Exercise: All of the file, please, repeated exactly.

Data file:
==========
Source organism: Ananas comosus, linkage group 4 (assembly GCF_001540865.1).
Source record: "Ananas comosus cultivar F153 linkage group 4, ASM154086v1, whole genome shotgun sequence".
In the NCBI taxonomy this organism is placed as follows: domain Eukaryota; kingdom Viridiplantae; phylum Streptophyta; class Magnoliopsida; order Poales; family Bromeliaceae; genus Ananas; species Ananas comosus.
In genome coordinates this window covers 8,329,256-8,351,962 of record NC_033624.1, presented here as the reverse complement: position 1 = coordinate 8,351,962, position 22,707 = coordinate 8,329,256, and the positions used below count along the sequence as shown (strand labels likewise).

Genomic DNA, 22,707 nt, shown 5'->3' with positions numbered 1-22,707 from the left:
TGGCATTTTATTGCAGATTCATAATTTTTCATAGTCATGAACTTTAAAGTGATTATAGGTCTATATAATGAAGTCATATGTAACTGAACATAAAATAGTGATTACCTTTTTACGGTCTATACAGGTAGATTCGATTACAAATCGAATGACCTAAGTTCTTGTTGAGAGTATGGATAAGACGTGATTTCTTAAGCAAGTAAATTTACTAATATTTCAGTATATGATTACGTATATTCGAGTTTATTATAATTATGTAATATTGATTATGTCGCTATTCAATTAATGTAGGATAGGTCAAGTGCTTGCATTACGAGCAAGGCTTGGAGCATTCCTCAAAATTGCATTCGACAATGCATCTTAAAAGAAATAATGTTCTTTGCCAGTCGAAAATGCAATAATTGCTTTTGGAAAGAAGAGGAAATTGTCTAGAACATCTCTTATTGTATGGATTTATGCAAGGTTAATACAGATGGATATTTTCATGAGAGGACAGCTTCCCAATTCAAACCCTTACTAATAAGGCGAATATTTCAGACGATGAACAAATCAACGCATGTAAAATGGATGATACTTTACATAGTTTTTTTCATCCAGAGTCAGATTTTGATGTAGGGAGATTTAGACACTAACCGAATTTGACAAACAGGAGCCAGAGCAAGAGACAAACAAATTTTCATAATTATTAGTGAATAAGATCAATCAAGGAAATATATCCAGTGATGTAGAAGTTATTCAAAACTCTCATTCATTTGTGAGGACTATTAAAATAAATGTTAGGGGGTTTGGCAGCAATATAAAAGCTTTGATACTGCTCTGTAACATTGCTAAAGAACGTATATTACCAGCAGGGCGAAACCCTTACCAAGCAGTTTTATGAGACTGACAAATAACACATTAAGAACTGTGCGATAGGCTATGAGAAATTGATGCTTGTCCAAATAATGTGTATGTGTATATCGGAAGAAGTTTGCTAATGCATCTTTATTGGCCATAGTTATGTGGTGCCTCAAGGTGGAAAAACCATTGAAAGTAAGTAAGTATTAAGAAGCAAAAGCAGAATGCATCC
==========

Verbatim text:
Source organism: Ananas comosus, linkage group 4 (assembly GCF_001540865.1).
Source record: "Ananas comosus cultivar F153 linkage group 4, ASM154086v1, whole genome shotgun sequence".
In the NCBI taxonomy this organism is placed as follows: domain Eukaryota; kingdom Viridiplantae; phylum Streptophyta; class Magnoliopsida; order Poales; family Bromeliaceae; genus Ananas; species Ananas comosus.
In genome coordinates this window covers 8,329,256-8,351,962 of record NC_033624.1, presented here as the reverse complement: position 1 = coordinate 8,351,962, position 22,707 = coordinate 8,329,256, and the positions used below count along the sequence as shown (strand labels likewise).

Genomic DNA, 22,707 nt, shown 5'->3' with positions numbered 1-22,707 from the left:
TGGCATTTTATTGCAGATTCATAATTTTTCATAGTCATGAACTTTAAAGTGATTATAGGTCTATATAATGAAGTCATATGTAACTGAACATAAAATAGTGATTACCTTTTTACGGTCTATACAGGTAGATTCGATTACAAATCGAATGACCTAAGTTCTTGTTGAGAGTATGGATAAGACGTGATTTCTTAAGCAAGTAAATTTACTAATATTTCAGTATATGATTACGTATATTCGAGTTTATTATAATTATGTAATATTGATTATGTCGCTATTCAATTAATGTAGGATAGGTCAAGTGCTTGCATTACGAGCAAGGCTTGGAGCATTCCTCAAAATTGCATTCGACAATGCATCTTAAAAGAAATAATGTTCTTTGCCAGTCGAAAATGCAATAATTGCTTTTGGAAAGAAGAGGAAATTGTCTAGAACATCTCTTATTGTATGGATTTATGCAAGGTTAATACAGATGGATATTTTCATGAGAGGACAGCTTCCCAATTCAAACCCTTACTAATAAGGCGAATATTTCAGACGATGAACAAATCAACGCATGTAAAATGGATGATACTTTACATAGTTTTTTTCATCCAGAGTCAGATTTTGATGTAGGGAGATTTAGACACTAACCGAATTTGACAAACAGGAGCCAGAGCAAGAGACAAACAAATTTTCATAATTATTAGTGAATAAGATCAATCAAGGAAATATATCCAGTGATGTAGAAGTTATTCAAAACTCTCATTCATTTGTGAGGACTATTAAAATAAATGTTAGGGGGTTTGGCAGCAATATAAAAGCTTTGATACTGCTCTGTAACATTGCTAAAGAACGTATATTACCAGCAGGGCGAAACCCTTACCAAGCAGTTTTATGAGACTGACAAATAACACATTAAGAACTGTGCGATAGGCTATGAGAAATTGATGCTTGTCCAAATAATGTGTATGTGTATATCGGAAGAAGTTTGCTAATGCATCTTTATTGGCCATAGTTATGTGGTGCCTCAAGGTGGAAAAACCATTGAAAGTAAGTAAGTATTAAGAAGCAAAAGCAGAATGCATCC